AUGUST 15TH, 2007 | Harkin for Senate
by Gregory R. Norfleet · News · August 15, 2007
Sen. Tom Harkin said last week that he would like to increase by more than tenfold federal spending that provides fruit and vegetable snacks to elementary pupils.
Currently, the federal Farm Bill provides $23 million a year in a pilot program to provide healthy snacks to 100 schools in four states. Harkin, D-Iowa, wants to bump up the spending to $250 million for 450 schools in 14 states.
Harkin made his comments Aug. 8 during a roundtable discussion on hunger at the Herbert Hoover Presidential Library and Museum.
When the Fruit and Vegetable Snack Program started in 2002, it was with the theory that it would help children learn to eat healthier. Harkin said there were some teachers who felt it would create messes or prompt children to start throwing food in the classroom.
“We tried it with 100 schools and not one left,he said. Many are begging to stay.”
The four states that took part in the pilot program California, Michigan, New Jersey and New York are now asking to expand the program.
Harkin said he knows the increase is big, but believes it will help promote “better diet and nutrition.”
“In 10 years, my goal is to have it in every elementary school,” he said.
Asked if the idea included tax breaks for farmers donating fruits and vegetables to local schools, Harkin said no.
“Schools don’t have the wherewithal to clean, cut and dice those foods, he said. And I think it is hard for farmers to bring produce to local schools.”
The roundtable included representatives from food banks, public policy groups and social services. One person asked if it would be possible to get a processing center involved. Harkin said he had not thought of that, but liked the idea.
He said he would like to see the Farm Bill include enticements that would provide farmers markets to start accepting food stamps now known as Electronic Benefit Transfer cards in an effort to encourage EBT users to buy healthier fare. On top of that, he is considering offering some sort of a bonus or discount to EBT users who buy fruits and vegetables, which are more expensive than the high-starch, high-fat foods EBT users tend to buy.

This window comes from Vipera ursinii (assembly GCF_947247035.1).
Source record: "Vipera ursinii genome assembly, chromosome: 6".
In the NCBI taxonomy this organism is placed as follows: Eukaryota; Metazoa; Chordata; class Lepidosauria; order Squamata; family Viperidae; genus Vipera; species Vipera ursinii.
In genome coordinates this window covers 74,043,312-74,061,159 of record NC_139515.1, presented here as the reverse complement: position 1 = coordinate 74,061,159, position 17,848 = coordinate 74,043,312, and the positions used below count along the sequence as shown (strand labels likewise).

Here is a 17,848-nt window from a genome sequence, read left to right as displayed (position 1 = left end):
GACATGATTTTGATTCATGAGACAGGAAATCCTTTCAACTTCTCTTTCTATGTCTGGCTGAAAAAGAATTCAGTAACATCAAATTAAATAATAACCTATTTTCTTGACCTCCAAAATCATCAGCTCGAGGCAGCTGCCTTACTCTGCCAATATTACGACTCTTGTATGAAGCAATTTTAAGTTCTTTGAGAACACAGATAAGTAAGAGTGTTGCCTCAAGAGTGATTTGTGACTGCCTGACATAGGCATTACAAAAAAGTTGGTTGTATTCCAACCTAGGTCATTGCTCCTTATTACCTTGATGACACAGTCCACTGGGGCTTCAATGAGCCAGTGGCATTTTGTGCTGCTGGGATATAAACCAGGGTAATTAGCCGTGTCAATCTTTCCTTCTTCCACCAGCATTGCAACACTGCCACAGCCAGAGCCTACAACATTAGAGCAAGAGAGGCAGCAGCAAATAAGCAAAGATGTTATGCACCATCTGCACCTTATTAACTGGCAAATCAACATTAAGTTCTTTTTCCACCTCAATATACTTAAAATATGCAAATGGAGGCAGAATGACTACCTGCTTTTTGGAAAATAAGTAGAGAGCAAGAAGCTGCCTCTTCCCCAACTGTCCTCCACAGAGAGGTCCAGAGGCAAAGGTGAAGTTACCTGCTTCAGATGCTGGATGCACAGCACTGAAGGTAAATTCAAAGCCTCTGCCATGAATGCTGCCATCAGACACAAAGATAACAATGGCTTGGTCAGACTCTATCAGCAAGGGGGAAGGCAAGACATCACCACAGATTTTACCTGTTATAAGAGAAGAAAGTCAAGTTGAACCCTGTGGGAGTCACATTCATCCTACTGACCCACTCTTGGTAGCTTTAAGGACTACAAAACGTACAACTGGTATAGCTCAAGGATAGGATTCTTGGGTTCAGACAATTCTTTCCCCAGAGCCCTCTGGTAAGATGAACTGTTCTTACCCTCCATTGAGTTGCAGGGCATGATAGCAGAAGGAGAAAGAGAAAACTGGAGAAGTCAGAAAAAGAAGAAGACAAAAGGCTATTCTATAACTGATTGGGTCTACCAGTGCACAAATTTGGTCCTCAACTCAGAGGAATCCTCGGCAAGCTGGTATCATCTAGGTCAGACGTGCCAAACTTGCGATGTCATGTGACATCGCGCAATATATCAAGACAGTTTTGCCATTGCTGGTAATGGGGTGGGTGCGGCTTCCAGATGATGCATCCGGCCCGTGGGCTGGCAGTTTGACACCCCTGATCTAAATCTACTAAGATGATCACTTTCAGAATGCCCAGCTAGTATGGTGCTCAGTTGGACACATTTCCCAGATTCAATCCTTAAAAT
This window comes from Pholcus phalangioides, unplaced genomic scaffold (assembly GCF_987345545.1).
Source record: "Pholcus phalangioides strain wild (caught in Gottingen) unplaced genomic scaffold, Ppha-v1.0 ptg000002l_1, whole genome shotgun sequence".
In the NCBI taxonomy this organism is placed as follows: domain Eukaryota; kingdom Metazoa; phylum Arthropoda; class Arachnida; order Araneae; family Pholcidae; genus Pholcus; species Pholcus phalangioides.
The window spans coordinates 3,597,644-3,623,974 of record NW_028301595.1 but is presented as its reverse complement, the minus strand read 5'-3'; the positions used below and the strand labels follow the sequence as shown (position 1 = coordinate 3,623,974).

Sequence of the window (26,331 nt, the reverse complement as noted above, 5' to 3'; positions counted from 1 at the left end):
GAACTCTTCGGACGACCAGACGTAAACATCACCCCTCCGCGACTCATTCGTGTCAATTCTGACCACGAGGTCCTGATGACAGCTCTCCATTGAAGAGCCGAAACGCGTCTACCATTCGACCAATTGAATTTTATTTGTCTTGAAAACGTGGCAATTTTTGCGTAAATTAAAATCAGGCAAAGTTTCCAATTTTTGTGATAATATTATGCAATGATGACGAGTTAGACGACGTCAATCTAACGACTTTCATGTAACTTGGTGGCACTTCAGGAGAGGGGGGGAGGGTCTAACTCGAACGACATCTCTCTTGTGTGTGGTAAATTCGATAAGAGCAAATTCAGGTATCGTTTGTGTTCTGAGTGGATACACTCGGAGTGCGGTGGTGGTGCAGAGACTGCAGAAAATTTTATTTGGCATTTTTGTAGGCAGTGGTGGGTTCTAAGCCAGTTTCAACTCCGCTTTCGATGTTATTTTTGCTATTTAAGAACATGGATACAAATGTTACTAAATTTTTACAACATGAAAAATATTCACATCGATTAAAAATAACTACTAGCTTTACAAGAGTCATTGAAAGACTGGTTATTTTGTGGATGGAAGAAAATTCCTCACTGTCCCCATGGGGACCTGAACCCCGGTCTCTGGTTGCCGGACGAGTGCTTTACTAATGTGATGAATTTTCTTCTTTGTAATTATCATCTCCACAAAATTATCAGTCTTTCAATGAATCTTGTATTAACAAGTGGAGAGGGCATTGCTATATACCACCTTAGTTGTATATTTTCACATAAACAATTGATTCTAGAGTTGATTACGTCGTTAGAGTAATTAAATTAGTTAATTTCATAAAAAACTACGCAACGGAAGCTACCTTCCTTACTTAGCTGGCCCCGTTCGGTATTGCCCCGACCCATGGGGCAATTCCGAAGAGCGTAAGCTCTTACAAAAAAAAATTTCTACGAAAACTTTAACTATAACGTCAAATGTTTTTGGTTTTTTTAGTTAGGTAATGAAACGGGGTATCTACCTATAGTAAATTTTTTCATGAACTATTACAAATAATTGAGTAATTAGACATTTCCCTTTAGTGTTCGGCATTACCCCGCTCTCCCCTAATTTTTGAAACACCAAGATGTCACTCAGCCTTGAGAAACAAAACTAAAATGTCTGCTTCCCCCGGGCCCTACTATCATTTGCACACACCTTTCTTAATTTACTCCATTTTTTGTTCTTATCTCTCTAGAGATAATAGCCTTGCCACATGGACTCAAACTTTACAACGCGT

Harkin also said he is trying to come up with a better title for the Farm Bill so the general population would have a better idea of what it provides. Mike Owen of the Iowa Policy Project suggested “Food and Energy Security Act.”
Kathy Taylor of the Scott County Department of Human Services said that the local Iowa Extension Office comes monthly to set up a booth in the DHS, providing menus, recipes and even samples of healthy foods to try to encourage people to eat better. Harkin said he wanted to visit one of those days to get a better idea of how it works.
“Most people don’t have the time to cook, he said. Its frustrating most people want to eat better, but we have to recognize reality.
In Cedar County, 835 recipients in 345 households received Food Stamps (Food Assistance) in June. Statewide, $22.4 million went to provide food stamps to 240,934 people in 109,498 households.
More than $244 million is put into the Iowa economy through food stamp usage.
Households with children receive 80 percent of food stamp benefits.
Of the estimated 132,000 “food-insecure” households in Iowa, about 62 percent receive food stamp assistance.
Food stamps average about $1 per person per meal.
Source: Iowa Fiscal Partnership
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